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Ideology Critique for the Environmental Social Sciences: What Reproduces the Treadmill of Production?

Ryan Gunderson

capitalism, is foundational to our environmental crisis, like Schnaiberg’s (1980; Gould et al. 2008 ) “treadmill of production” thesis (discussed below), why is it “easier to imagine the end of the world than to imagine the end of capitalism” ( Jameson 2003

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Environmental Expertise as Group Belonging

Environmental Sociology Meets Science and Technology Studies

Rolf Lidskog and Göran Sundqvist

sociology: the treadmill of production, risk society, and ecological modernization. We conclude that these theories are not clear about either what expertise is or how to balance scientism and powerism. Therefore, we turn to science and technology studies

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Is Labor Green?

A Cross-National Panel Analysis of Unionization and Carbon Dioxide Emissions

Camila Huerta Alvarez, Julius Alexander McGee, and Richard York

processes—is connected with CO 2 emissions. The treadmill of production (ToP) ( Gould et al. 2008 ; Schnaiberg 1980 ), one of the predominant theories aiming to explain the forces behind environmental problems, argues that capital, state, and labor work

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Financing the Climate

How the Process of Financialization Changes the Relationship between CO2 Emissions and GDP per Capita

Patrick Trent Greiner, Julius Alexander McGee, and Ethan P. Gibbons

between such economic changes and environmental pressure, we turn to a discussion of Treadmill of Production theory (ToP) ( Schnaiberg 1980 ). ToP provides a means of conceptualizing the way socioeconomic activity has served to damage environmental quality

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Out of Sight, Out of Mind

The Invisible Society of Waste in Singapore

Ng Xin Hui, Kuan Shu Wen, and Md Saidul Islam

replicated and emulated as a model city across Asia and beyond. Theoretical Frameworks For a deeper understanding and analysis of our theoretical puzzle, we draw on the treadmill of production (TOP), the ecological modernization approach (EMA), and

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The Environmental Impacts of Militarization in Comparative Perspective: An Overlooked Relationship

Andrew K. Jorgenson, Brett Clark, and Jennifer E. Givens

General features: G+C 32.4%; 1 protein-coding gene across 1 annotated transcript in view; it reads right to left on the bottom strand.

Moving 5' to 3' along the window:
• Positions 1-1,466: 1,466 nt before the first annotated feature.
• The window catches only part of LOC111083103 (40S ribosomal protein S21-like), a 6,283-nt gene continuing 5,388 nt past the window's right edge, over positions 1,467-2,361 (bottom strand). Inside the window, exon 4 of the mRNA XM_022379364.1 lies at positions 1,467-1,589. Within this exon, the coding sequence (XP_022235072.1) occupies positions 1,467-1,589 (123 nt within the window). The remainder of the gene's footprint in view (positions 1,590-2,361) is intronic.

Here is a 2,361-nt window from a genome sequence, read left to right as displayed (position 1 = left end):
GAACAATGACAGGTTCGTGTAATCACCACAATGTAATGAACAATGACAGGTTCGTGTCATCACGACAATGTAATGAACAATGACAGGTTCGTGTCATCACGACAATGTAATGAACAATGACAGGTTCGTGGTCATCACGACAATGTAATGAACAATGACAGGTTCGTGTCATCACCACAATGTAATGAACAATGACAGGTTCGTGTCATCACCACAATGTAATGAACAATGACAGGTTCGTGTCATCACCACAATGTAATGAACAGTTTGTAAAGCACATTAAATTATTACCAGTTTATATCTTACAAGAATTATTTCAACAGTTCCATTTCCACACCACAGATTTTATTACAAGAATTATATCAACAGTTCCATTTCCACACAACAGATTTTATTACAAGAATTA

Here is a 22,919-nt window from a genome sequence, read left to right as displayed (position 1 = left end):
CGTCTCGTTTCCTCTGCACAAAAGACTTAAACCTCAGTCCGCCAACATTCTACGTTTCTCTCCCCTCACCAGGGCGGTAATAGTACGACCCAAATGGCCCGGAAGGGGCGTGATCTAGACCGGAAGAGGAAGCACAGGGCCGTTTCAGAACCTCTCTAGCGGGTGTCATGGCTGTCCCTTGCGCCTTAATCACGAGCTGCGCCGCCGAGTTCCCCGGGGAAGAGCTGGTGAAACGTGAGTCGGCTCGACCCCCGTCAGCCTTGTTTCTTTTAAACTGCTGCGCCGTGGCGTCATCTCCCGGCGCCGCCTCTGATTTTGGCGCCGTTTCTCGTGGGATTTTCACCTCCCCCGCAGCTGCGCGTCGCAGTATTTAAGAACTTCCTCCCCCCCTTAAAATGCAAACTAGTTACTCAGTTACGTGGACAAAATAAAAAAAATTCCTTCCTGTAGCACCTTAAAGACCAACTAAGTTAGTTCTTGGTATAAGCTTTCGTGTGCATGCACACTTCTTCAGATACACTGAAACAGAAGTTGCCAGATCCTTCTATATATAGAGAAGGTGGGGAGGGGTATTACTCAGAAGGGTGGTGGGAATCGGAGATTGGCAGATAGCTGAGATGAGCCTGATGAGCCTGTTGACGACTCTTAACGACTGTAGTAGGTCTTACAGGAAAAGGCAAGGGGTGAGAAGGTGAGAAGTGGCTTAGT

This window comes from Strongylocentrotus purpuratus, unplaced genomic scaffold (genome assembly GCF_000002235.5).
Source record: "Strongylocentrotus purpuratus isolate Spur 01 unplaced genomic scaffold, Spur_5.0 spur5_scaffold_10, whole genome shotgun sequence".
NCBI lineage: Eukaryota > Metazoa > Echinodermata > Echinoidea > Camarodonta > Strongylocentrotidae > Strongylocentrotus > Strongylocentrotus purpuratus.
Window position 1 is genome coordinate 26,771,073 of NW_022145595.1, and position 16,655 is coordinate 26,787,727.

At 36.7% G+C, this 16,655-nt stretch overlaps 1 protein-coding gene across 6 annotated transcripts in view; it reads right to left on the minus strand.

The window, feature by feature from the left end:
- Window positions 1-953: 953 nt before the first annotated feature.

Drawing from emergent areas of sociological research and theorization, the authors consider the environmental impacts of militaries from a comparative-international perspective. The article begins with an overview of treadmill of production and treadmill of destruction theories, the latter of which highlights the expansionary tendencies and concomitant environmental consequences of militarization. This theoretical overview is followed by a narrative assessment of military growth and energy consumption, with a particular focus on the US military over the past century. Next, the authors detail the various environmental impacts associated with the growth and structure of national militaries, briefly discuss potential future research directions, and conclude by calling for scholars in future studies on society/nature relationships to seriously consider the environmental and ecological impacts of the world's militaries.

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Building Walls, Destroying Borderlands

Repertoires of Militarization on the United States–Mexico Border

Jennifer G. Correa and Joseph M. Simpson

buildup and exacerbate environmental harms. TOD theory emerged largely in response to a dominant theoretical framework in environmental sociology—Treadmill of Production (TOP) theory, which argues that capitalist production increases environmental

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Certification Regimes in the Global Agro-Food System and the Transformation of the Nature-Society Relationship

Ecological Modernization or Modernization of Ecology?

Md Saidul Islam

Marxism, treadmill of production, and world systems theory, ecological modernization's emphasis is on reforming or modernizing the system rather than radically changing it ( Gould and Lewis 2009 ; Hannigan 2006 ; Islam 2013 , 2019 ). Like its

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Overconsumption as Ideology

Implications for Addressing Global Climate Change

Diana Stuart, Ryan Gunderson, and Brian Petersen

treadmill of production increasing in scale and speed ( Schnaiberg 1980 ). Their unknowing work to keep the treadmill going depends on a lack of consciousness about their role. But how is it that individuals do not recognize how they are being used for this

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Green Out of the Blue, or How (Not) to Deal with Overfed Oceans

An Analytical Review of Coastal Eutrophication and Social Conflict

Alix Levain, Carole Barthélémy, Magalie Bourblanc, Jean-Marc Douguet, Agathe Euzen, and Yves Souchon

STS scholars and political ecologists, who aimed to historicize and scale up water problems. In this sense, coastal eutrophication directly echoes the treadmill of production and metabolic analysis of the commodification of nature ( Peluso 2012 ) and